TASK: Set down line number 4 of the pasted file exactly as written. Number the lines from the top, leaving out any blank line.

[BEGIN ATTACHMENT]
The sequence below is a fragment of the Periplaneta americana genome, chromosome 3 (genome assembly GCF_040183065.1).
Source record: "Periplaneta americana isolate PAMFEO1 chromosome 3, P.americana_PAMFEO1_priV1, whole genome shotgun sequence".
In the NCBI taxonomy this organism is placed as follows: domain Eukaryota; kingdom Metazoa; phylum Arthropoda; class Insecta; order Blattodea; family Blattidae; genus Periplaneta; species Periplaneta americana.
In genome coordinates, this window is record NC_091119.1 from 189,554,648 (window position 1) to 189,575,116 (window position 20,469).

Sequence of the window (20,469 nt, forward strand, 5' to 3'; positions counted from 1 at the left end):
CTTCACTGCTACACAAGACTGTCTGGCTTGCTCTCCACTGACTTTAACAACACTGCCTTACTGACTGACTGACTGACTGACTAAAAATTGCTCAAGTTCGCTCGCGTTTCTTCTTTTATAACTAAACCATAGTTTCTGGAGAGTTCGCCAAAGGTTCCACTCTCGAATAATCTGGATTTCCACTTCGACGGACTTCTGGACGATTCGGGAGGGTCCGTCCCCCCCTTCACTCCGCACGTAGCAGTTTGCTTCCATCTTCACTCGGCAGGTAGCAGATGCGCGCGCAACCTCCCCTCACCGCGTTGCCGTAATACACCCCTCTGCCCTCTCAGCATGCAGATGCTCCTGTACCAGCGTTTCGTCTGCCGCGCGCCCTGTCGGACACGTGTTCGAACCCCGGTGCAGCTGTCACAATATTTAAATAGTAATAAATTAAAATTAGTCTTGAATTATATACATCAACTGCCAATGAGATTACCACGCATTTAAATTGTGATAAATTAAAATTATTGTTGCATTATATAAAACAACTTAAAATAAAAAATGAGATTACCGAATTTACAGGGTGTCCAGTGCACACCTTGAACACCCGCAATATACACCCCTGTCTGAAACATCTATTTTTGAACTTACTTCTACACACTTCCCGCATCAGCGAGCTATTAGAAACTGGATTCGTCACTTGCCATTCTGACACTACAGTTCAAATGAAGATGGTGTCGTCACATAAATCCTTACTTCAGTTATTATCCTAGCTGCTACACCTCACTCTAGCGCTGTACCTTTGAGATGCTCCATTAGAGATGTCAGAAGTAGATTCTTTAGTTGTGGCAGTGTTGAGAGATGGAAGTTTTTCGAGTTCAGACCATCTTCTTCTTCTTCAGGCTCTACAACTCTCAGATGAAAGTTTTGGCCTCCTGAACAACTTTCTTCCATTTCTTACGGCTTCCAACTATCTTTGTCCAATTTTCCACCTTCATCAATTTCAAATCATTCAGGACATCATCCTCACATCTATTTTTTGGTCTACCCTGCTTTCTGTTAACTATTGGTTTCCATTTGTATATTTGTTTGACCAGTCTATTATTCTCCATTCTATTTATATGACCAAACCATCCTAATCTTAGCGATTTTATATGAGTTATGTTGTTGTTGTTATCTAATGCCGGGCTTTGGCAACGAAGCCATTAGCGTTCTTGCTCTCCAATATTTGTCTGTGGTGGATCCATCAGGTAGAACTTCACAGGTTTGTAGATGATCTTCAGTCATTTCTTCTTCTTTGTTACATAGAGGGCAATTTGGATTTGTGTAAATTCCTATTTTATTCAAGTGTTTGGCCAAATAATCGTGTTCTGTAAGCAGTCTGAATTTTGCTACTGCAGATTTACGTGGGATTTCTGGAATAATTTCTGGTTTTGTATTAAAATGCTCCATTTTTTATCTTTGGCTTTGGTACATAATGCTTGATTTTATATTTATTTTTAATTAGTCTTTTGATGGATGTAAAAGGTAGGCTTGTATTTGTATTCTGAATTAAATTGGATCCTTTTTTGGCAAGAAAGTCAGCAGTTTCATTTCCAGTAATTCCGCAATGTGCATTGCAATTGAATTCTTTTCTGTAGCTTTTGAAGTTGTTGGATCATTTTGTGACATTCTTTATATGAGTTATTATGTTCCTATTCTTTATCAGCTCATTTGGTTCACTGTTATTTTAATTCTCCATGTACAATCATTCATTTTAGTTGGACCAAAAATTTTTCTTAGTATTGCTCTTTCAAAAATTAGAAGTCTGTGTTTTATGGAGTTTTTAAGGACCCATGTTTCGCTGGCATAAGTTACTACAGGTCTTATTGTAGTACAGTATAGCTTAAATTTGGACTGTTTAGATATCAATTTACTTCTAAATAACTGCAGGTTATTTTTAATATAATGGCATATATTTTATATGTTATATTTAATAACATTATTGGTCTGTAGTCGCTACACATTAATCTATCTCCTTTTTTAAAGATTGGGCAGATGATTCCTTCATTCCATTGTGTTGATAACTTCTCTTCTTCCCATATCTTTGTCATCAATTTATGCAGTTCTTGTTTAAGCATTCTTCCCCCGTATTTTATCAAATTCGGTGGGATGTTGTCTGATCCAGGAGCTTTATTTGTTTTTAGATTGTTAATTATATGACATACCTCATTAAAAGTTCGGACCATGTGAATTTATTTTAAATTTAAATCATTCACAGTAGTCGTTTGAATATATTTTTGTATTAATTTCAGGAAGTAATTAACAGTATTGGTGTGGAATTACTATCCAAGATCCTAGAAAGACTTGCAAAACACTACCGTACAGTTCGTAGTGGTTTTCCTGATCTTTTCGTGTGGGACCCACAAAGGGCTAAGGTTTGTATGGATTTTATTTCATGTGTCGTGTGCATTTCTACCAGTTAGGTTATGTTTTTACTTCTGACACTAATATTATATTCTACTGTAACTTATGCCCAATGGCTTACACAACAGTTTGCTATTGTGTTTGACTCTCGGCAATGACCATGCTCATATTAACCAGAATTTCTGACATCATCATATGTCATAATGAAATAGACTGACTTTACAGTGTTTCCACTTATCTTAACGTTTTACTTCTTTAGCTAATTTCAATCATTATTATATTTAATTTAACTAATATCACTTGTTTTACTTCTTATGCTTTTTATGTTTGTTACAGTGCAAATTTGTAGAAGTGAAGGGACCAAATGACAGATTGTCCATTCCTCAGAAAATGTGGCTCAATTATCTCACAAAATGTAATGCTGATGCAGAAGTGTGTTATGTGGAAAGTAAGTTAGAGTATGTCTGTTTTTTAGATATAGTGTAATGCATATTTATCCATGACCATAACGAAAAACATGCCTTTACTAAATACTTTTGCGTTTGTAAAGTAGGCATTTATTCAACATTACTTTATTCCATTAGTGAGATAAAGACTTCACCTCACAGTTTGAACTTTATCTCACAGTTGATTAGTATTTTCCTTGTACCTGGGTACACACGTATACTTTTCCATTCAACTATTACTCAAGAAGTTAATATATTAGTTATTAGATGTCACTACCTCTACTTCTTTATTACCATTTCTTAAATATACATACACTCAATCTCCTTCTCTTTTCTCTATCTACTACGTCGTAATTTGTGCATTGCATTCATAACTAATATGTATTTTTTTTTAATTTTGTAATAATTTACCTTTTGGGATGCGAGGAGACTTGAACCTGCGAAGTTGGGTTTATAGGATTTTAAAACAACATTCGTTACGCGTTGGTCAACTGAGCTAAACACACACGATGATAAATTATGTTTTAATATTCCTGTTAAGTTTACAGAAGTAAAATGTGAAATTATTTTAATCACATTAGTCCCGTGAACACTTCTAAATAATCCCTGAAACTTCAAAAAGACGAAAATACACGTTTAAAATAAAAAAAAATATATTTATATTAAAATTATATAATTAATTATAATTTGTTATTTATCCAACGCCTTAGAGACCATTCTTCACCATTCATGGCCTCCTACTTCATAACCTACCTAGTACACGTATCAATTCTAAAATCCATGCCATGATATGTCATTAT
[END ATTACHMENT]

In genome coordinates, this window is record NC_091119.1 from 189,554,648 (window position 1) to 189,575,116 (window position 20,469).